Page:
Home > News > News in Brief: 2 December 2009

News in Brief: 2 December 2009

A brief list of news clippings for the day:

Kosovo: Court considers independence issue. The International Court of Justice on Tuesday started hearing arguments in favour and against Kosovo independence declared by the majority ethnic Albanians last year. Serbia opposes Kosovo’s independence and claims it is contrary to international law. It backed a resolution in the United Nations general assembly last year, demanding the ICJ to rule on the legality of Kosovo’s self-proclaimed independence. (AKI)

Troops, Timetables, and Afghanistan. When President Barack Obama previewed his new Afghan strategy last week–details of which he will unveil at the U.S. Military Academy at West Point this evening–his message of urgency had a familiar ring. Obama lamented eight years of U.S. military engagement that he said lacked the proper “resources or the strategy to get the job done.” He added: “it is my intention to finish the job.” (CFR)

Obama’s surge: has the president been misled by the Iraq analogy? President Barack Obama’s just-announced plan for Afghanistan seems modeled less on Lyndon Johnson’s Vietnam strategy than on George W. Bush’s Iraq exit strategy. Or, at least it is modeled on the Washington mythology that Iraq was turned from quagmire into a face-saving qualified success by sheer indomitable will and a last-minute troop “surge.” But Afghanistan is not very much like Iraq, and the Washington consensus about its supposed end-game success in Iraq is wrong in key respects. Are think tank fantasies about an Iraq “victory” now misleading Obama into a set of serious missteps in Afghanistan? (Salon)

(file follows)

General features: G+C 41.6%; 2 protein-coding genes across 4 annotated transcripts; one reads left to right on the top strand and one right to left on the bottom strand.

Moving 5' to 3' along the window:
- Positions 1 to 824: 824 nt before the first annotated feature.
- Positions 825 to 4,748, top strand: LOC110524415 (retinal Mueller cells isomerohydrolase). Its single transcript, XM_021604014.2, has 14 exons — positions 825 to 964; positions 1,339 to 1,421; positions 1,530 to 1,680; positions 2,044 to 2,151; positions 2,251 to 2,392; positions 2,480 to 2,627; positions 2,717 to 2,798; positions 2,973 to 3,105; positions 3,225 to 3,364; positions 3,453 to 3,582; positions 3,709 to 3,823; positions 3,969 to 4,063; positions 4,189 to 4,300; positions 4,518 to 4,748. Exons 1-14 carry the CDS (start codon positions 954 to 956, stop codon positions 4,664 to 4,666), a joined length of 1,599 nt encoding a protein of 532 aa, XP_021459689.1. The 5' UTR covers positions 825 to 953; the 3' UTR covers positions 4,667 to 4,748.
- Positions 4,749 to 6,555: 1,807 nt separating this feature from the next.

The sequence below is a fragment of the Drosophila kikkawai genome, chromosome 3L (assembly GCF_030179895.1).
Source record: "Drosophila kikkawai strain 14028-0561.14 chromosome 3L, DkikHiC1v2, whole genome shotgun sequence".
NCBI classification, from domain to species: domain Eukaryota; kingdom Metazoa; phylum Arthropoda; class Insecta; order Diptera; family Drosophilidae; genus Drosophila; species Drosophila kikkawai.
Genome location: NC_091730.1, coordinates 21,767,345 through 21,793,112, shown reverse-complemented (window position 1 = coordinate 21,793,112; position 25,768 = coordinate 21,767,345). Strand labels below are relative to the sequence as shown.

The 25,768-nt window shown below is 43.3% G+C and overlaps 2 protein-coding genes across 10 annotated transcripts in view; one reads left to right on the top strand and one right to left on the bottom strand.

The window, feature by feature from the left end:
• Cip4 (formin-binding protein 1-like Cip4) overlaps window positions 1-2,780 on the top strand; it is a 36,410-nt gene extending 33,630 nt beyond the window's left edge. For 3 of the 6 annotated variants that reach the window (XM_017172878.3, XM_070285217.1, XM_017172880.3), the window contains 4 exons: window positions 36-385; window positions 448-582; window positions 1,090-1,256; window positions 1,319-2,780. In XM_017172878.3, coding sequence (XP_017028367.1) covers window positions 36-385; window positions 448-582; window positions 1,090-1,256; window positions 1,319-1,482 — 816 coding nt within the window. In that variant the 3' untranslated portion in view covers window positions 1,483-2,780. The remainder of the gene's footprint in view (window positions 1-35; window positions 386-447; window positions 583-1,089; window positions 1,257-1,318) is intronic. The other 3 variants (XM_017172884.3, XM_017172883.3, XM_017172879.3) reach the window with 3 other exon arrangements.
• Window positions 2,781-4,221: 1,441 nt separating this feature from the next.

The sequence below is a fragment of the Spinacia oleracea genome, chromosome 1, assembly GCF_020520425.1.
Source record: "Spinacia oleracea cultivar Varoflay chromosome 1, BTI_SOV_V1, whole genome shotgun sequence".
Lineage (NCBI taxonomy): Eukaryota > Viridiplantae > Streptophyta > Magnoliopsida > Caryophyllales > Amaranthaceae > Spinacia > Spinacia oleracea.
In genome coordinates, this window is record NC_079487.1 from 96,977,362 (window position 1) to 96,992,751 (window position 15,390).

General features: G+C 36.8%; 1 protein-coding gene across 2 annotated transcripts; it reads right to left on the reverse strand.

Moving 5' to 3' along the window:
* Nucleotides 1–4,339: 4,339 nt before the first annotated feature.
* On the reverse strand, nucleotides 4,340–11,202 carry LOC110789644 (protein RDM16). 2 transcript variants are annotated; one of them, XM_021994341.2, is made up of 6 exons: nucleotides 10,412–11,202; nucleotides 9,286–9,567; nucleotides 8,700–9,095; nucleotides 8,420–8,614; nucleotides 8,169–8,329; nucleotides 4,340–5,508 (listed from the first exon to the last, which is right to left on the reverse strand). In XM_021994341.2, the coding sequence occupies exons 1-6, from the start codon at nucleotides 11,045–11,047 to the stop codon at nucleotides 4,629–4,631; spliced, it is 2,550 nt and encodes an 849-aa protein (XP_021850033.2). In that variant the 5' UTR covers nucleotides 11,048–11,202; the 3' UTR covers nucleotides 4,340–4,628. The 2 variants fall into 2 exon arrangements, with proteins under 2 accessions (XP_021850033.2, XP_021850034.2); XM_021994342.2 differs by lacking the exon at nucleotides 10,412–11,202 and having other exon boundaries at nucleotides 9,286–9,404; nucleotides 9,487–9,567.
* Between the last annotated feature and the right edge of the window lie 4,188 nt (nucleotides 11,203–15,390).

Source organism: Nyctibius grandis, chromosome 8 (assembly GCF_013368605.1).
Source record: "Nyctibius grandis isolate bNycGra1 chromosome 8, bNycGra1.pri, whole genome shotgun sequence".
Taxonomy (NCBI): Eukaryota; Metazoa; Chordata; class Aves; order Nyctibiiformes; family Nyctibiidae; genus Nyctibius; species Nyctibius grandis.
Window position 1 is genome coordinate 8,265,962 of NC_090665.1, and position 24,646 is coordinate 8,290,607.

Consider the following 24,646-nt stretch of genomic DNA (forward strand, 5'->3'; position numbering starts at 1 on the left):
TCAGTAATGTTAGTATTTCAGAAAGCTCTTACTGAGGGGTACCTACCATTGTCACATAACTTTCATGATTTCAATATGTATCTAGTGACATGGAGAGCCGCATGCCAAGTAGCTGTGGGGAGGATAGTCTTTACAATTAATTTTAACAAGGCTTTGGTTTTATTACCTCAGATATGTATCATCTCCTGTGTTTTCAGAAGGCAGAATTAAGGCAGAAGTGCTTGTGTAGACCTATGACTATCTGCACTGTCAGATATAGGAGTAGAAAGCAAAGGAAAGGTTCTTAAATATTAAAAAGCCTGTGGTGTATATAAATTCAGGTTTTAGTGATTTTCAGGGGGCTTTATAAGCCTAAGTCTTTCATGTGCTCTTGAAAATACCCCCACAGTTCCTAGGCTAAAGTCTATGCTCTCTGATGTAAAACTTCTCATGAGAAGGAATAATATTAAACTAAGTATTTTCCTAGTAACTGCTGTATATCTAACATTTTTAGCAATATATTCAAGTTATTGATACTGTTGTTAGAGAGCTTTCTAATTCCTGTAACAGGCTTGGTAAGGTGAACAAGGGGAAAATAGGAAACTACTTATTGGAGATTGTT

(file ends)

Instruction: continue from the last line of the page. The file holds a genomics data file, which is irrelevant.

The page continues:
Jordan and Turkey sign free trade agreement. Jordan and Turkey announced that they signed a free trade agreement as well as they agreed to scrap visa requirements for each other’s nationals, during talks between the Jordanian King Abdullah II and the Turkish President Abdullah Gul who is paying a visit to the Jordanian Kingdom. (Alsumaria)

Report: Iran releases British yachtsmen. The British Foreign Office confirmed the release of the five, who were detained by the Iranian navy on November 25 after going off course while traveling from Bahrain to Dubai. Iranian media also reported their release. (CNN)